It’s like anything practiced, right? What happened the first day Yo Yo Ma, the world-class violinist, played a violin? What happened the first day LeBron James, a world-class basketball player, tried to dribble a basketball? What happened the first day I tried jumping on my pogo stick? We sucked. Yo Yo Ma might have screeched his violin so badly that he wanted earplugs. LeBron probably barely achieved a sputter out of his dribble. And me? Well, I lived with a sore bum for a while.
But we practiced. We practiced until we were the premier violinists in the world, the most celebrated basketball players in history, and an excellent pogo stick jumper (I hoped several hundred times in a single effort!). Monique and I practiced our relationship until we could see each other no matter how badly our storm raged. We practiced. We practiced the days after our deflating…disability-laden tragedy. We knew where the other was even though the cold tears flowed, and the wind chilled our eardrums to nearly deaf.
Like practicing the violin, basketball, or pogo stick jumps, we practice our emotional lives, too. Some people practice emotional degradation. Others practice loneliness, and some practice anger. Once a person learns an emotional skill, positive or negative, he or she tends to retain the skill. But a person can also choose to learn to produce good, positive, productive, and life and relationship giving emotion.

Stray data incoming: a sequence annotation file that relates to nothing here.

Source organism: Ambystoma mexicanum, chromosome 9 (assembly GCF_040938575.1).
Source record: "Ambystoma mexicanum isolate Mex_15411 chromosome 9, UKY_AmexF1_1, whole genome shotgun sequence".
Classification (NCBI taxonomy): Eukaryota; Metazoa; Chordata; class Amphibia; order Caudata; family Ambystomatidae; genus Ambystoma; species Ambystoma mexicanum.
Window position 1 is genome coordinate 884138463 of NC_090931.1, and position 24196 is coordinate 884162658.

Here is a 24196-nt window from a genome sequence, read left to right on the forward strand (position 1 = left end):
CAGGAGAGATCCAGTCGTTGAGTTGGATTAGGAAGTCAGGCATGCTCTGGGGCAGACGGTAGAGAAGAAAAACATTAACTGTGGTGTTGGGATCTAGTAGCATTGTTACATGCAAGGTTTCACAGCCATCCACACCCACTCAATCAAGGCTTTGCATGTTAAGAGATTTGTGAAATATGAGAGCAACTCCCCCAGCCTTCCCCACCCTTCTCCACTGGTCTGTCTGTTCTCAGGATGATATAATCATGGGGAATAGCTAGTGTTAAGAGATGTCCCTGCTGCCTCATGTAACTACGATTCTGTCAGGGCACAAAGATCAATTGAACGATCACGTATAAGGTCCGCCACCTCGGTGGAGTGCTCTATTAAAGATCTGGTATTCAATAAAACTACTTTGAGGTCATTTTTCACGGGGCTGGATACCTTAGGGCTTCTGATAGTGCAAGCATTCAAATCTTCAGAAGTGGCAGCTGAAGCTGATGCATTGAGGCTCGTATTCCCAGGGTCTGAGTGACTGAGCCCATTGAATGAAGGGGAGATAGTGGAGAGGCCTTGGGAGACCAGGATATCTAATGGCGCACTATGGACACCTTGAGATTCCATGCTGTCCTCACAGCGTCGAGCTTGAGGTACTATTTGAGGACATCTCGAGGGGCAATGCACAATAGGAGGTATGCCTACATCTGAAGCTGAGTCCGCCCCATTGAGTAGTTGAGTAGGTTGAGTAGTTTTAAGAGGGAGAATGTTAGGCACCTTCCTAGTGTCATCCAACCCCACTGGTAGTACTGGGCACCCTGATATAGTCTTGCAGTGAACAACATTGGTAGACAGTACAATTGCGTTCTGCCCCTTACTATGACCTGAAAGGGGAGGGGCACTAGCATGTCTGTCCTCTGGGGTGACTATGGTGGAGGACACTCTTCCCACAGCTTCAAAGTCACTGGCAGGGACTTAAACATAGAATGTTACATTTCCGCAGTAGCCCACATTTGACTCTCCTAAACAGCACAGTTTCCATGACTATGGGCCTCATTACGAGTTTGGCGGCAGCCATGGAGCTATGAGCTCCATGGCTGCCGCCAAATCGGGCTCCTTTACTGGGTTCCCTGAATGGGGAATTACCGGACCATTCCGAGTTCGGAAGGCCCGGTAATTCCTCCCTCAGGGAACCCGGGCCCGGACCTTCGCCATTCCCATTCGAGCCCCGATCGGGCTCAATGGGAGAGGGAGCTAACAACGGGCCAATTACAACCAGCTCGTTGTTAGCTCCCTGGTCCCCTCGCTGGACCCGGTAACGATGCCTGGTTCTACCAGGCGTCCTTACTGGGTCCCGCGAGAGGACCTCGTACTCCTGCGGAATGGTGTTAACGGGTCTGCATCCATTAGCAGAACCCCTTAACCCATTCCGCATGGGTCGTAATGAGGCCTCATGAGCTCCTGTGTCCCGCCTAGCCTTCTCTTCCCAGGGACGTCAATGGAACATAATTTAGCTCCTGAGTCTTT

You can learn to understand anger, and control it. This is the stuff of emotional intelligence. A person must hone and grow emotional intelligence. Yet, even when you fall weary, or out of practice, take heart! You can use your emotional intelligence to retrieve your emotional ability. How does one restrain loneliness, or anger, or the deadening of emotions altogether?
At some point loneliness seems natural, and right. A disabled individual like me sometimes wants to be completely alone so he or she is never stared at, or made fun of again. They’d choose loneliness if it means they don’t ever have to endure another discouraging pregnancy test. I chose to pity myself when we lost our baby. I figured that my body was responsible for her death. Sometimes, like I did that day back then, one simply wants to stop feeling anything.